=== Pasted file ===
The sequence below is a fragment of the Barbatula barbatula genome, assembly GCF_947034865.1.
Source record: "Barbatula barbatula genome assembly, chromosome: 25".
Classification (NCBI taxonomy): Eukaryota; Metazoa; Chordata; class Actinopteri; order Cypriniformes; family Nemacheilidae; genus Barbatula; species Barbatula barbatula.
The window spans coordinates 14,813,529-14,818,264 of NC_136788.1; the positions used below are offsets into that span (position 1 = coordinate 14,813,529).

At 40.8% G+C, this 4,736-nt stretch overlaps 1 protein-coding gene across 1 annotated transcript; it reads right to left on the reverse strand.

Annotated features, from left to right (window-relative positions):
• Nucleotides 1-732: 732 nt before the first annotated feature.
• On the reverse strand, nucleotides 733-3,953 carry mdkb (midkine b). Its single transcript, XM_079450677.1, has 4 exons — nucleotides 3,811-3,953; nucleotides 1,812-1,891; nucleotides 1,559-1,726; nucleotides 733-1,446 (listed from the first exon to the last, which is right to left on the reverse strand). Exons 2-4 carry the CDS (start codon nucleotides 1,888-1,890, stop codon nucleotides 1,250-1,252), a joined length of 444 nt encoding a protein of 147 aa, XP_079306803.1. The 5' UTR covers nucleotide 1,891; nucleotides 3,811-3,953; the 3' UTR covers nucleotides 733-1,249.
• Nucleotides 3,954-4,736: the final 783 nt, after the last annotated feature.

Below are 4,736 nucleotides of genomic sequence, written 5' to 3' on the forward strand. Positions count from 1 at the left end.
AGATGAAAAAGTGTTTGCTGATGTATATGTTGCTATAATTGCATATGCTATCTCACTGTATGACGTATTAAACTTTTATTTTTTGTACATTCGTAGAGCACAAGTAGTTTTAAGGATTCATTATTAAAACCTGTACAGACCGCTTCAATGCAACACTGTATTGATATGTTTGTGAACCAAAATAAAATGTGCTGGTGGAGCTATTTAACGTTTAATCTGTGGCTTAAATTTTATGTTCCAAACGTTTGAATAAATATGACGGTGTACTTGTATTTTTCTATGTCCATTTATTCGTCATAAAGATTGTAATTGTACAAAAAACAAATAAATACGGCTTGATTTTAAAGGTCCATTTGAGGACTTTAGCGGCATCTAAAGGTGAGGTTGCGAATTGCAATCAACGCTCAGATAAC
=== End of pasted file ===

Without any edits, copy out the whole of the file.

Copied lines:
The sequence below is a fragment of the Barbatula barbatula genome, assembly GCF_947034865.1.
Source record: "Barbatula barbatula genome assembly, chromosome: 25".
Classification (NCBI taxonomy): Eukaryota; Metazoa; Chordata; class Actinopteri; order Cypriniformes; family Nemacheilidae; genus Barbatula; species Barbatula barbatula.
The window spans coordinates 14,813,529-14,818,264 of NC_136788.1; the positions used below are offsets into that span (position 1 = coordinate 14,813,529).

At 40.8% G+C, this 4,736-nt stretch overlaps 1 protein-coding gene across 1 annotated transcript; it reads right to left on the reverse strand.

Annotated features, from left to right (window-relative positions):
• Nucleotides 1-732: 732 nt before the first annotated feature.
• On the reverse strand, nucleotides 733-3,953 carry mdkb (midkine b). Its single transcript, XM_079450677.1, has 4 exons — nucleotides 3,811-3,953; nucleotides 1,812-1,891; nucleotides 1,559-1,726; nucleotides 733-1,446 (listed from the first exon to the last, which is right to left on the reverse strand). Exons 2-4 carry the CDS (start codon nucleotides 1,888-1,890, stop codon nucleotides 1,250-1,252), a joined length of 444 nt encoding a protein of 147 aa, XP_079306803.1. The 5' UTR covers nucleotide 1,891; nucleotides 3,811-3,953; the 3' UTR covers nucleotides 733-1,249.
• Nucleotides 3,954-4,736: the final 783 nt, after the last annotated feature.

Below are 4,736 nucleotides of genomic sequence, written 5' to 3' on the forward strand. Positions count from 1 at the left end.
AGATGAAAAAGTGTTTGCTGATGTATATGTTGCTATAATTGCATATGCTATCTCACTGTATGACGTATTAAACTTTTATTTTTTGTACATTCGTAGAGCACAAGTAGTTTTAAGGATTCATTATTAAAACCTGTACAGACCGCTTCAATGCAACACTGTATTGATATGTTTGTGAACCAAAATAAAATGTGCTGGTGGAGCTATTTAACGTTTAATCTGTGGCTTAAATTTTATGTTCCAAACGTTTGAATAAATATGACGGTGTACTTGTATTTTTCTATGTCCATTTATTCGTCATAAAGATTGTAATTGTACAAAAAACAAATAAATACGGCTTGATTTTAAAGGTCCATTTGAGGACTTTAGCGGCATCTAAAGGTGAGGTTGCGAATTGCAATCAACGCTCAGATAAC